Senate Hearing Focuses on Judicial Ethics Following Supreme Court Ethics Questions

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WASHINGTON, D.C. – Following reports of potential ethical violations by Supreme Court justices in recent months, a Senate committee held a hearing on judicial ethics. Members were split on whether this is a congressional issue or not.  

In April, ProPublica reported that Supreme Court Justice Clarence Thomas has received free trips from a republican mega donor. Some said this is a potential violation of ethics and disclosure requirements. The report brought fresh attention to judicial ethics. 
The American Bar Association said while Supreme Court justices must adhere to some ethical requirements set by federal statute, they are not bound by any rules that include the full sweep of basic ethical principles that apply to other judges. The ABA said an independent judiciary is the cornerstone of the rule of law and our constitutional republic. The ABA adds the absence of a clearly articulated, binding code of ethics for the justices of the court imperils the legitimacy of the Court.  
The recent Senate hearing focused on how the Judicial Conference of the United States, which serves as the policy making body for federal courts, looked at the possible financial ethics violations by Justice Thomas and what their process is.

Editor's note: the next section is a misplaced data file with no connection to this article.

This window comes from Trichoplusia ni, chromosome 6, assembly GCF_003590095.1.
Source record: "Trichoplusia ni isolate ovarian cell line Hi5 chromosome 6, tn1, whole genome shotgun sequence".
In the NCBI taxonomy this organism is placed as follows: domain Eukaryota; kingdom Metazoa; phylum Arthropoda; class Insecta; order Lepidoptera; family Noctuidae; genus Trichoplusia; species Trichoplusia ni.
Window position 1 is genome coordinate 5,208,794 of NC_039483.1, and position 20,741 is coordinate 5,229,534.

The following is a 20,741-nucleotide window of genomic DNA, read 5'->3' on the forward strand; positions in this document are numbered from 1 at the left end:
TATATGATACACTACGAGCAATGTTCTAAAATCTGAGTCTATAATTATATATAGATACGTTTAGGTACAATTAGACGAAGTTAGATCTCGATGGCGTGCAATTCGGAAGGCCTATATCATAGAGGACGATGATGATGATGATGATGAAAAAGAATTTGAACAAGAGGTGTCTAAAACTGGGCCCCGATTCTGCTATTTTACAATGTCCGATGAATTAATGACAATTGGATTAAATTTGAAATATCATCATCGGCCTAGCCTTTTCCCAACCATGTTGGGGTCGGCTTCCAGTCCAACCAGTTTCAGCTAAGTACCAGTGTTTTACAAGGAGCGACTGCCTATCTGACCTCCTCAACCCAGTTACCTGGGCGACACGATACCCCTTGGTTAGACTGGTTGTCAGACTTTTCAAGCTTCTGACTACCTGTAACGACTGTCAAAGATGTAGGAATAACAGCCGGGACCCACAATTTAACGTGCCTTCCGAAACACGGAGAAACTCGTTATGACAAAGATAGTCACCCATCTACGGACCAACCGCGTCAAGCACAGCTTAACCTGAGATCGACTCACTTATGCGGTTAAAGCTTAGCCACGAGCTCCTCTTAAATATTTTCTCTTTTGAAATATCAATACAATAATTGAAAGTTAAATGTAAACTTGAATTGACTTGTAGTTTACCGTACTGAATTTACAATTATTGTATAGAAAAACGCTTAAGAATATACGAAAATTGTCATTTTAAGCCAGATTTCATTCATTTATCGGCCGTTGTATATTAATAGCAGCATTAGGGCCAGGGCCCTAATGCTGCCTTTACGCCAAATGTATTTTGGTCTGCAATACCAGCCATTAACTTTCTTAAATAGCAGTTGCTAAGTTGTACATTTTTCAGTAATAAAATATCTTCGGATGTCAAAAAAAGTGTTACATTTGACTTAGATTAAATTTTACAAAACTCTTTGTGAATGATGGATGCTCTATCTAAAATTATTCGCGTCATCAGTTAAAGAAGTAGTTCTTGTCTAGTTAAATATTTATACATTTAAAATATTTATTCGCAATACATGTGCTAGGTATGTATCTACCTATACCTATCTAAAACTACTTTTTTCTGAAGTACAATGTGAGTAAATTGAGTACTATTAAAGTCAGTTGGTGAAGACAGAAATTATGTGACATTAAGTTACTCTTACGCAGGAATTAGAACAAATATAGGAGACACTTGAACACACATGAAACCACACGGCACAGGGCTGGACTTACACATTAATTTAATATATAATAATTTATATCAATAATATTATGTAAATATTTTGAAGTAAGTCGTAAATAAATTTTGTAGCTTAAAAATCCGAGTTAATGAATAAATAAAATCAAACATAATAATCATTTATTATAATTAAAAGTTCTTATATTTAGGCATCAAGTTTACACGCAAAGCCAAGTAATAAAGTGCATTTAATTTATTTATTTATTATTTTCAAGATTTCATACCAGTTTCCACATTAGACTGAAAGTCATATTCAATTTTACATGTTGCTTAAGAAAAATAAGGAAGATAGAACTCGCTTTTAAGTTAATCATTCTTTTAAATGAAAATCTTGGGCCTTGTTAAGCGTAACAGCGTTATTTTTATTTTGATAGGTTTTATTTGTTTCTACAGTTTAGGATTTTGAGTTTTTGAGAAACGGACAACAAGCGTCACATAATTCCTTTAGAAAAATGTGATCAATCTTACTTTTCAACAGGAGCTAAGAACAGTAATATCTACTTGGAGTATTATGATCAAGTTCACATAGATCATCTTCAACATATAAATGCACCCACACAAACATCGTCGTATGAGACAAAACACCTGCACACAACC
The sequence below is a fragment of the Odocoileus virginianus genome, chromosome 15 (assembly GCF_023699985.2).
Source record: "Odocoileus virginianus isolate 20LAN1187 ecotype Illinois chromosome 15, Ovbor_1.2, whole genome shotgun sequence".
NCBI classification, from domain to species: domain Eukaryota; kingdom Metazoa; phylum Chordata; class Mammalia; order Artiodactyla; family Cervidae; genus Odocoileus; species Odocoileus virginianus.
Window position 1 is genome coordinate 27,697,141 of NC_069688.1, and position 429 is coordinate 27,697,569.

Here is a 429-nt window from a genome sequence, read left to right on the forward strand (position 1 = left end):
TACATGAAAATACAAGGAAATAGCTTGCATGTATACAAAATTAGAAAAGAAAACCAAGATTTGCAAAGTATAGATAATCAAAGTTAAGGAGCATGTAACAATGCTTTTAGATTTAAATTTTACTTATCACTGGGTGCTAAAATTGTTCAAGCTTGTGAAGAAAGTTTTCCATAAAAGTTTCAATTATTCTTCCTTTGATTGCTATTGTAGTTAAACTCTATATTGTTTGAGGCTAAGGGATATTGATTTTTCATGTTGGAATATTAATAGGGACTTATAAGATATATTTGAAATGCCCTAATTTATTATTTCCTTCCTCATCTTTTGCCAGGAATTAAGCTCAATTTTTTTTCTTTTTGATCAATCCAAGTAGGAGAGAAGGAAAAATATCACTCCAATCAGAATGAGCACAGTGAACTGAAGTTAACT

Democrats have argued that Justice Thomas’ potential violations show that congress needs to step in and create an ethics outline for the highest court. Democrats said the Senate hearing on the Judicial Conference is necessary because the Judicial Conference is a statutory body and the Ethics in Government Act is a federal statute. However, republicans accuse democrats of attacking the Court.  
“This is a continued effort to undermine the United States Supreme Court that isn’t ruling the way some of my democratic colleagues want,” said Sen. John Kennedy (R- LA).  
A couple of weeks ago Chief Justice John Roberts declined to testify before the Senate Judiciary. Roberts sent a letter to senators saying that justices seek to abide by the code of conduct followed by the lower courts. He insisted that the existing rules around gifts, travel and other financial disclosures are enough. 
Recent surveys shows public confidence in the u-s supreme court is at its lowest since 19-73.  

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